%   [a,e], where a is the equatorial radius, e is the eccentricity e =
%   sqrt(a^2-b^2)/a, and b is the polar semi-axis.  Typically, a and b are
%   measured in meters and the linear and area quantities returned by the
%   routines are then in meters and meters^2.  However, other units can be
%   employed.  If ELLIPSOID is omitted, then the WGS84 ellipsoid (more
%   precisely, the value returned by DEFAULTELLIPSOID) is assumed [6378137,
%   0.0818191908426215] corresponding to a = 6378137 meters and a
%   flattening f = (a-b)/a = 1/298.257223563.  The flattening and
%   eccentricity are related by
%       e = sqrt(f * (2 - f))
%       f = e^2 / (1 + sqrt(1 - e^2))
%   (The functions ECC2FLAT and FLAT2ECC implement these conversions.)  For
%   a sphere, set e = 0; for a prolate ellipsoid (b > a), specify e as a
%   pure imaginary number.
%   All angles (latitude, longitude, azimuth) are measured in degrees with
%   latitudes increasing northwards, longitudes increasing eastwards, and
%   azimuths measured clockwise from north.  For a point at a pole, the
%   azimuth is defined by keeping the longitude fixed, writing lat =
%   +/-(90-eps), and taking the limit eps -> 0+.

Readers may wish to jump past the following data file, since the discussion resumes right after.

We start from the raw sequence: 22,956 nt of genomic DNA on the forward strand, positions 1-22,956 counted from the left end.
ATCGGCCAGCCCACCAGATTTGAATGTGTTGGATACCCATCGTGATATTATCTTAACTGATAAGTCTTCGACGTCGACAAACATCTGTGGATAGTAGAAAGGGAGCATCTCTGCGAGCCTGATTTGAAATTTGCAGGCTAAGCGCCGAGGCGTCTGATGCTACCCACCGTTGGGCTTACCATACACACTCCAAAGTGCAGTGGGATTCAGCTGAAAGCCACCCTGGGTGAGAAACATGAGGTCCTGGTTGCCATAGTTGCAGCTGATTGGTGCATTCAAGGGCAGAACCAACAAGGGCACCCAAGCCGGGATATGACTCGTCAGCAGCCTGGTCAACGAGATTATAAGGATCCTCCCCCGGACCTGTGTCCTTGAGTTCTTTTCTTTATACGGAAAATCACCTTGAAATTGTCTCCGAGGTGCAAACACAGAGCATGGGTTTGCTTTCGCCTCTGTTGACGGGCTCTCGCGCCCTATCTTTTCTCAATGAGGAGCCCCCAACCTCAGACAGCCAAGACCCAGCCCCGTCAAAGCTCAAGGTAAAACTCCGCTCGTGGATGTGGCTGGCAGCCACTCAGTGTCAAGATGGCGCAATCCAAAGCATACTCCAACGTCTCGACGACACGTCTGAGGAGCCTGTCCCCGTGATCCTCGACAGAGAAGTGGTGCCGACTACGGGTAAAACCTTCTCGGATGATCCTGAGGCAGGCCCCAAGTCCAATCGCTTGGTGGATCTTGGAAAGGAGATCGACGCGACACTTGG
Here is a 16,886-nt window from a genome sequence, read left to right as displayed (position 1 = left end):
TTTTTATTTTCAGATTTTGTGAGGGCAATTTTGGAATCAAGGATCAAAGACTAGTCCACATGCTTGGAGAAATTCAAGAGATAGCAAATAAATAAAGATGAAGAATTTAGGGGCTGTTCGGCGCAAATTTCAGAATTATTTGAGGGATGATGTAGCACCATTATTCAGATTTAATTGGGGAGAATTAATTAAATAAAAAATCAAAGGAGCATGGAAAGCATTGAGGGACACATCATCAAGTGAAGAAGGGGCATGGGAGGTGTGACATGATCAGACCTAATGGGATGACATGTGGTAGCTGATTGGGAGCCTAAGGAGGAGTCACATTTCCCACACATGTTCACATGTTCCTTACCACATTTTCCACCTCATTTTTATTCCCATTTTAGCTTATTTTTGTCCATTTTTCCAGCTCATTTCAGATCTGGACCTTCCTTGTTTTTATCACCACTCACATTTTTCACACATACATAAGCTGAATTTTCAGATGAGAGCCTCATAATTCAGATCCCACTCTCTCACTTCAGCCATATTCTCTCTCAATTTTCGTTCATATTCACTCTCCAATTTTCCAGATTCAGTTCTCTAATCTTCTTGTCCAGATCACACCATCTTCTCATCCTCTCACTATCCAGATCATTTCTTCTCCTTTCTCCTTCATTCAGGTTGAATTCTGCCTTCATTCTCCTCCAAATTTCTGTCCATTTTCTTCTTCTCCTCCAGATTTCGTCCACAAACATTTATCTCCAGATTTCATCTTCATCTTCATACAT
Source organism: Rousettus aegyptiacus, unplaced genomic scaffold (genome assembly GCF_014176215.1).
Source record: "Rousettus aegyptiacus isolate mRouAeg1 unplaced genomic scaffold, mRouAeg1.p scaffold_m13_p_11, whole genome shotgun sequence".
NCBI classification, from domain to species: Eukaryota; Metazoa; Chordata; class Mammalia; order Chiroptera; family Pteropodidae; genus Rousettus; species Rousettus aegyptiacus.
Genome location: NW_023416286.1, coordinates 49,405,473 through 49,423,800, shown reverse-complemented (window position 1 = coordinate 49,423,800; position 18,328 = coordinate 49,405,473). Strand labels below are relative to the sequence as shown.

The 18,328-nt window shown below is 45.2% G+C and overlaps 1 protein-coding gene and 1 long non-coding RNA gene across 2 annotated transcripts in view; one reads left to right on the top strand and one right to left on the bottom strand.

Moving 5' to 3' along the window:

%   Restrictions on the inputs:
%     * All latitudes must lie in [-90, 90].
%     * All longitudes and azimuths must lie in [-540, 540).  On output,
%       these quantities lie in [-180, 180).
%     * The equatorial radius, a, must be positive.
%     * The eccentricity, e, should be satisfy abs(e) < 0.2 in order to
%       retain full accuracy (this corresponds to flattenings satisfying
%       abs(f) <= 1/50, approximately).  This condition holds for most
%       applications in geodesy.
%   These routines are fully vectorized so that their speed is competitive
%   with the compiled C++ code.  These MATLAB versions are transcriptions
%   of several C++ classes provided by GeographicLib which is available at
%   The routines duplicate some of the functionality of the EQDAZIM,
%   CASSINISTD, TRANMERC, and GNOMONIC projections in the the MATLAB
%   mapping toolbox.  The major improvements offered by this package are
%     * The azimuthal equidistant and gnomonic projections are defined
%       for the ellipsoid (instead of just for the sphere).
%     * The Cassini-Soldner projection is essentially exact (instead of
%       being defined in terms of an approximate series).
%     * The transverse Mercator projection uses a much more accurate
%       series which greatly extends its domain of applicability.
%   The primary importance of the two azimuthal projections is that they
%   offer a convenient way of solving various geometrical problems on the
%   ellipsoid.  In particular the azimuthal equidistant projection allows
%   problems associated with determining maritime boundaries to be solved
%   easily.  Similarly the gnomonic projection allows the intersection of
%   two geodesics to be determined quickly.

% Copyright (c) Charles Karney (2012) <>.
% This file was distributed with GeographicLib 1.29.

  help geodproj